After this step, we keep it real for the rest of the project. Our company - Production Club - is a creative studio disguised as a production company because we understand the value of materializing our own ideas. We have an amazing team of creative people, production people and everything in between, so we know what looks cool but also how much it costs, how much it weighs and if it’s going to fit in the semi truck.

8. What are a few technologies that you think will really start to break through in the next few years on a broader scale and what are some that are really on the cutting edge for rich, top tier artists?

I would like to see neural networks, deep learning and in general machine learning become a part of the show industry. I would also like the industry to use more generative, parametric and real-time interactive tools, but that’s already in the works. Throughout these years, we have developed a lot of tools in house using VR, AR, computer vision, 3D printing and video game engines because they are really fun but not that common in our industry, so I’d also like for those to become broader.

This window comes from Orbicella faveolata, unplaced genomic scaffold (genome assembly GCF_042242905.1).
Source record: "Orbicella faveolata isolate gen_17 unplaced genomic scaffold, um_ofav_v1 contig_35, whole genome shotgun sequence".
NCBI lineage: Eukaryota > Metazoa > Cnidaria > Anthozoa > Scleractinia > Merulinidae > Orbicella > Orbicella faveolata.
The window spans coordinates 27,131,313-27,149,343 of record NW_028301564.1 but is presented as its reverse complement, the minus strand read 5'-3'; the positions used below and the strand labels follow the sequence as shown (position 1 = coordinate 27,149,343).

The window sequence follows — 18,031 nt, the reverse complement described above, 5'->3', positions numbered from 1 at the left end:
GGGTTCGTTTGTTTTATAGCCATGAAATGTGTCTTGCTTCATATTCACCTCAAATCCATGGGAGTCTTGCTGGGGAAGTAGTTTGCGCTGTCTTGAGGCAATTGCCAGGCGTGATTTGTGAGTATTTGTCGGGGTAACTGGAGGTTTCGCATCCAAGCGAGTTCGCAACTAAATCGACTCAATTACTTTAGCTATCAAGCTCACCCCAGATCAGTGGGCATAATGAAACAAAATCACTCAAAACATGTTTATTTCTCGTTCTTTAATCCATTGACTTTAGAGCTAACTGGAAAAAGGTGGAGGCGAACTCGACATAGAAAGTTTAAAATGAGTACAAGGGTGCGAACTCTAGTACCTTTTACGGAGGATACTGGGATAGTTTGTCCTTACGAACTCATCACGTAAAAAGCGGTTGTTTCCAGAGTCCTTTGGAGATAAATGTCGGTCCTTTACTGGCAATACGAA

Regarding what the rich can get that nobody else can… I think it’s mainly on the mechanic side: toys like robots, drones, high-speed winches, automated lifts, platforms or kinetic screens and sculptures. These are expensive because they need certified operators and installers and are not mass-produced. I think the future goes towards that direction.

Obviously the rich can also always get more quantity of product - instead of renting 30 lights you rent 300- but that’s a very unoriginal way of making your show stand out. I just came from Coachella and the most compelling shows were not the ones with the biggest production or the newest toys. Production and show design is an art, and money is only one of the necessary parts. Concept needs to come first, then we can figure out the tech side to make that concept happen. As Miyazaki said on his last movie, “Inspiration unlocks the future. Technology eventually catches up.”

9. Who are some artists you aren’t working with that you think are doing crazy stage designs?